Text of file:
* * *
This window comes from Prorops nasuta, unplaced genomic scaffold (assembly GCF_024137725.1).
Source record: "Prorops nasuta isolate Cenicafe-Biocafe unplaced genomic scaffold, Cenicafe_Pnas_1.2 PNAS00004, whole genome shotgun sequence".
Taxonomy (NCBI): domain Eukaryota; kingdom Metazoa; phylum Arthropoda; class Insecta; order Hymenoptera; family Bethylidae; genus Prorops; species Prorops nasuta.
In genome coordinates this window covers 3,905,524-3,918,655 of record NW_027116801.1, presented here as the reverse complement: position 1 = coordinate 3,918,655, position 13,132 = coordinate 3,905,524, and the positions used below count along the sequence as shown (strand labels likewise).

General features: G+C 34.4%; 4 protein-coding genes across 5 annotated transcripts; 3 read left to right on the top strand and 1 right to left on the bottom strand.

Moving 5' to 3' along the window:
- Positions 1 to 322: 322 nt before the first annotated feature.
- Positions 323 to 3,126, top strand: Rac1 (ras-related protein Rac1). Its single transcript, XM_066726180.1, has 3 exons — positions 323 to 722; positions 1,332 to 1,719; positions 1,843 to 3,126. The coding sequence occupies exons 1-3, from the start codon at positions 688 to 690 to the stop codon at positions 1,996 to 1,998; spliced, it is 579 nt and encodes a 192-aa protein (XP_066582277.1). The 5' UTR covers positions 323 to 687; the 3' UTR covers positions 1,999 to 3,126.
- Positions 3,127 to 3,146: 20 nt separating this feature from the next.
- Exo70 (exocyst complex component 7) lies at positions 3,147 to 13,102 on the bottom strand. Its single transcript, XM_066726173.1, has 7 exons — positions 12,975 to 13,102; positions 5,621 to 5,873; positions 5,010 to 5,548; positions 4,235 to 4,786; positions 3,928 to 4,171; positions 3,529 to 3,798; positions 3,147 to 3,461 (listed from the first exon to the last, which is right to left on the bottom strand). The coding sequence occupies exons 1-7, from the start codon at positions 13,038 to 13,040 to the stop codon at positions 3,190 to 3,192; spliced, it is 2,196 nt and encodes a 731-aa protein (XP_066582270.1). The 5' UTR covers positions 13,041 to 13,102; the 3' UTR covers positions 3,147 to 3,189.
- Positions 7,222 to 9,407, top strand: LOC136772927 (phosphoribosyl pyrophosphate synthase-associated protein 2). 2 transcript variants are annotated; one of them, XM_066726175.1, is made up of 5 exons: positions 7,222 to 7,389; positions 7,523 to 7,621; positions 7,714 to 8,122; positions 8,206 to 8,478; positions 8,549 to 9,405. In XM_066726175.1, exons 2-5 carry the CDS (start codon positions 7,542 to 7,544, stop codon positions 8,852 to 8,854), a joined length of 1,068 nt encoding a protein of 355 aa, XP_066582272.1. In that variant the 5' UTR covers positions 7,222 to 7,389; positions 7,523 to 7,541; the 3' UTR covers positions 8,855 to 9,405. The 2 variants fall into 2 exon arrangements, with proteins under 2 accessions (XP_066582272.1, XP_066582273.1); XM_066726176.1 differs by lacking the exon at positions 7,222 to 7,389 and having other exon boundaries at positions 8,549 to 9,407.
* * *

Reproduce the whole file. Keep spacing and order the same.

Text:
This window comes from Prorops nasuta, unplaced genomic scaffold (assembly GCF_024137725.1).
Source record: "Prorops nasuta isolate Cenicafe-Biocafe unplaced genomic scaffold, Cenicafe_Pnas_1.2 PNAS00004, whole genome shotgun sequence".
Taxonomy (NCBI): domain Eukaryota; kingdom Metazoa; phylum Arthropoda; class Insecta; order Hymenoptera; family Bethylidae; genus Prorops; species Prorops nasuta.
In genome coordinates this window covers 3,905,524-3,918,655 of record NW_027116801.1, presented here as the reverse complement: position 1 = coordinate 3,918,655, position 13,132 = coordinate 3,905,524, and the positions used below count along the sequence as shown (strand labels likewise).

General features: G+C 34.4%; 4 protein-coding genes across 5 annotated transcripts; 3 read left to right on the top strand and 1 right to left on the bottom strand.

Moving 5' to 3' along the window:
- Positions 1 to 322: 322 nt before the first annotated feature.
- Positions 323 to 3,126, top strand: Rac1 (ras-related protein Rac1). Its single transcript, XM_066726180.1, has 3 exons — positions 323 to 722; positions 1,332 to 1,719; positions 1,843 to 3,126. The coding sequence occupies exons 1-3, from the start codon at positions 688 to 690 to the stop codon at positions 1,996 to 1,998; spliced, it is 579 nt and encodes a 192-aa protein (XP_066582277.1). The 5' UTR covers positions 323 to 687; the 3' UTR covers positions 1,999 to 3,126.
- Positions 3,127 to 3,146: 20 nt separating this feature from the next.
- Exo70 (exocyst complex component 7) lies at positions 3,147 to 13,102 on the bottom strand. Its single transcript, XM_066726173.1, has 7 exons — positions 12,975 to 13,102; positions 5,621 to 5,873; positions 5,010 to 5,548; positions 4,235 to 4,786; positions 3,928 to 4,171; positions 3,529 to 3,798; positions 3,147 to 3,461 (listed from the first exon to the last, which is right to left on the bottom strand). The coding sequence occupies exons 1-7, from the start codon at positions 13,038 to 13,040 to the stop codon at positions 3,190 to 3,192; spliced, it is 2,196 nt and encodes a 731-aa protein (XP_066582270.1). The 5' UTR covers positions 13,041 to 13,102; the 3' UTR covers positions 3,147 to 3,189.
- Positions 7,222 to 9,407, top strand: LOC136772927 (phosphoribosyl pyrophosphate synthase-associated protein 2). 2 transcript variants are annotated; one of them, XM_066726175.1, is made up of 5 exons: positions 7,222 to 7,389; positions 7,523 to 7,621; positions 7,714 to 8,122; positions 8,206 to 8,478; positions 8,549 to 9,405. In XM_066726175.1, exons 2-5 carry the CDS (start codon positions 7,542 to 7,544, stop codon positions 8,852 to 8,854), a joined length of 1,068 nt encoding a protein of 355 aa, XP_066582272.1. In that variant the 5' UTR covers positions 7,222 to 7,389; positions 7,523 to 7,541; the 3' UTR covers positions 8,855 to 9,405. The 2 variants fall into 2 exon arrangements, with proteins under 2 accessions (XP_066582272.1, XP_066582273.1); XM_066726176.1 differs by lacking the exon at positions 7,222 to 7,389 and having other exon boundaries at positions 8,549 to 9,407.